Habitat surveys are a way of establishing the baseline ecology of a site. There are different types of habitat survey that can be undertaken, depending on your site and proposals. Habitat surveys are more commonly known as a Ecological Appraisals.
Ecological Assessment (Walkover Survey) – this method is not used that often, but is designed to provide an initial ‘feel’ of what habitats may be present on site, or indeed what ecological receptors may be harmed by the project proposals.
Ecological Appraisal (Phase 1 Survey) – The phase 1 survey is a standard survey undertaken for many development sites. The survey provides a standard record of habitats and ecological receptors on a site. It is a key assessment required for the majority of planning applications and often helps to determine the need for any specific protected species surveys. The process is also a way of mapping an area, visually demonstrating the various habitats present on a site.
Extended Phase 1 Survey – This survey is based upon the phase 1 habitat survey, but incorporates more details about the habitats present on site and identifying areas that may support legally protected species.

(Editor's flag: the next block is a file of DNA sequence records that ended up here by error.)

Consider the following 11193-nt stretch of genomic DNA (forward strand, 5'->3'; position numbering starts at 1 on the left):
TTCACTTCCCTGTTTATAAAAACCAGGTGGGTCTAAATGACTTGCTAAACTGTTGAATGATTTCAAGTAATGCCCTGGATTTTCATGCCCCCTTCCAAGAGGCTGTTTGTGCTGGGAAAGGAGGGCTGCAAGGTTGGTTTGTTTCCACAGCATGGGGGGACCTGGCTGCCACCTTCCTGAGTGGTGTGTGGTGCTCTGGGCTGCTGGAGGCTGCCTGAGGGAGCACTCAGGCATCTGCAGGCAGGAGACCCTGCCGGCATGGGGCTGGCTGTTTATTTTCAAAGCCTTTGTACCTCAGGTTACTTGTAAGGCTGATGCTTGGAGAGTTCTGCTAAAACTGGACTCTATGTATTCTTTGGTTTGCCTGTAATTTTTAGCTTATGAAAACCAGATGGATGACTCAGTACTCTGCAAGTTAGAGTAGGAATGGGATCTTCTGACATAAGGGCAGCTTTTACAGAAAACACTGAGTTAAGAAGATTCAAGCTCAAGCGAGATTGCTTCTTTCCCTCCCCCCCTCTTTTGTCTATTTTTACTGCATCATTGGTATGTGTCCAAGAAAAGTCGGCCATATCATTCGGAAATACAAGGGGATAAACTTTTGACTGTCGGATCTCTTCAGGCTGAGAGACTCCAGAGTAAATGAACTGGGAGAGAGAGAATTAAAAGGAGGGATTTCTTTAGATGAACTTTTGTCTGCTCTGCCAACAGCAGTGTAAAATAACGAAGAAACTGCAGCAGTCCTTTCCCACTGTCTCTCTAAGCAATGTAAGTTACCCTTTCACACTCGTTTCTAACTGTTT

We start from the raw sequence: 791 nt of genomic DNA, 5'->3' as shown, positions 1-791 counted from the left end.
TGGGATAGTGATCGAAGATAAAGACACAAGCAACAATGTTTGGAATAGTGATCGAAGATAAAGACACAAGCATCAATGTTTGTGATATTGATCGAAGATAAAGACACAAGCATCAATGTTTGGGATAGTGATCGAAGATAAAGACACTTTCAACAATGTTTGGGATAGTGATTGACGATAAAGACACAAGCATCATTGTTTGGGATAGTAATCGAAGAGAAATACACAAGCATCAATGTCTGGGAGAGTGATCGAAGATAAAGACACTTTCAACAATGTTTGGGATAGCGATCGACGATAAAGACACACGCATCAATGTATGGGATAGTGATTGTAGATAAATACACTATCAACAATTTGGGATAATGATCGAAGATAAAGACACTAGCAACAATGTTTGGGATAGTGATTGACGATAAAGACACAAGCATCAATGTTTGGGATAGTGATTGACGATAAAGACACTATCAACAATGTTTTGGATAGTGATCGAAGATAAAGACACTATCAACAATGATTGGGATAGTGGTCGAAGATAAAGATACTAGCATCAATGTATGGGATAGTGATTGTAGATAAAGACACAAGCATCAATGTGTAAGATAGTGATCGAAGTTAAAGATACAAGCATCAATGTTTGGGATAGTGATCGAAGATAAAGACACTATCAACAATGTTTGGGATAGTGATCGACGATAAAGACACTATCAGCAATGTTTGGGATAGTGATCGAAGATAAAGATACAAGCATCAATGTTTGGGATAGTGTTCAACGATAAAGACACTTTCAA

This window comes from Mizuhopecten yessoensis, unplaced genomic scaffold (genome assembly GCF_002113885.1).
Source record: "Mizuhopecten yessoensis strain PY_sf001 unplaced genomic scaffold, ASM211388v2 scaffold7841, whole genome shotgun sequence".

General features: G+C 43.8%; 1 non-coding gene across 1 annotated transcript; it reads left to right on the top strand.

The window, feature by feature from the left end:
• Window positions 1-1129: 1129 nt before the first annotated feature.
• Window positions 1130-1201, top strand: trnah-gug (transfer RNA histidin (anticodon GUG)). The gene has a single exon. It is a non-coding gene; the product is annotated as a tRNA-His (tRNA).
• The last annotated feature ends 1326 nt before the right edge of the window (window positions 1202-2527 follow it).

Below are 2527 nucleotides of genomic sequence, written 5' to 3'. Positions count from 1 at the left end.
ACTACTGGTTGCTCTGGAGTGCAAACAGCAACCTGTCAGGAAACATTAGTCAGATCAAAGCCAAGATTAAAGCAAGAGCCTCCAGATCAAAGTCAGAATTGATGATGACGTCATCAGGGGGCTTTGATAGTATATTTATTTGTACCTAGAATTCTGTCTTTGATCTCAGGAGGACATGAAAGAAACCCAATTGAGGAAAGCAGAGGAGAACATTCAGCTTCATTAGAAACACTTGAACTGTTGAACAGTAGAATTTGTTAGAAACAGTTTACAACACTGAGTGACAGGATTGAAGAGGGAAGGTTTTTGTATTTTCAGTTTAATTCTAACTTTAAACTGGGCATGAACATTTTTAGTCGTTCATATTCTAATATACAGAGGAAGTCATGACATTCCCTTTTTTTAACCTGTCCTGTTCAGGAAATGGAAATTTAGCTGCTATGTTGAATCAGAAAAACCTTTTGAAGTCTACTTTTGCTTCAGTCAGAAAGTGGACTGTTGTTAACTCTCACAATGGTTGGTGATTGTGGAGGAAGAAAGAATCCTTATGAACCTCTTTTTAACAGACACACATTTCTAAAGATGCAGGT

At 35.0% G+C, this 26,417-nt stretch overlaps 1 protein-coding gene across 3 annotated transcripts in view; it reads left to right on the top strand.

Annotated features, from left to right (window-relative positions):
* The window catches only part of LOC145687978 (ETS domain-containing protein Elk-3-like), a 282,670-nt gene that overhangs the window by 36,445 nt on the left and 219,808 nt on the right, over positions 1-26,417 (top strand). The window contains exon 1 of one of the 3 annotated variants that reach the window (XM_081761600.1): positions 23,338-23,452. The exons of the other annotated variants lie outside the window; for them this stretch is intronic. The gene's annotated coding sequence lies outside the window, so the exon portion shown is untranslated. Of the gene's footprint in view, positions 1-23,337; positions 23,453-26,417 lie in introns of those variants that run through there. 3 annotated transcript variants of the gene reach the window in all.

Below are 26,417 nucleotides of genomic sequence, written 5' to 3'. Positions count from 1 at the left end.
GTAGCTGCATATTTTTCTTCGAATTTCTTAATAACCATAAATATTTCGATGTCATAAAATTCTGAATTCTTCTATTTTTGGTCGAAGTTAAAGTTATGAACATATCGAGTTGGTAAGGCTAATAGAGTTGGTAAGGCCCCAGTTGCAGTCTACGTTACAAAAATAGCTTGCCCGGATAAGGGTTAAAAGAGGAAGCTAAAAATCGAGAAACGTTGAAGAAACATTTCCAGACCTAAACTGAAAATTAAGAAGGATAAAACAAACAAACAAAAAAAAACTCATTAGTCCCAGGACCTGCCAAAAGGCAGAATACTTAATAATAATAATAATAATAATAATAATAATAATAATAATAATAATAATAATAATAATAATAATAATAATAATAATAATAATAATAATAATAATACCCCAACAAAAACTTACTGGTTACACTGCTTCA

Although habitat surveys can be undertaken at any time of the year, the optimum survey season is between mid March and mid September. Surveys outside the optimal survey season could lead to some specifics of the site not being fully identified, such as dominant species or evidence of some protected species.
A desk study is usually undertaken as part of the phase 1 process. This also includes a biological records data (BRD) search, obtained from your local records centre. The results from this identify things like notable/protected or important plant and animal species within the local area of the site being surveyed.
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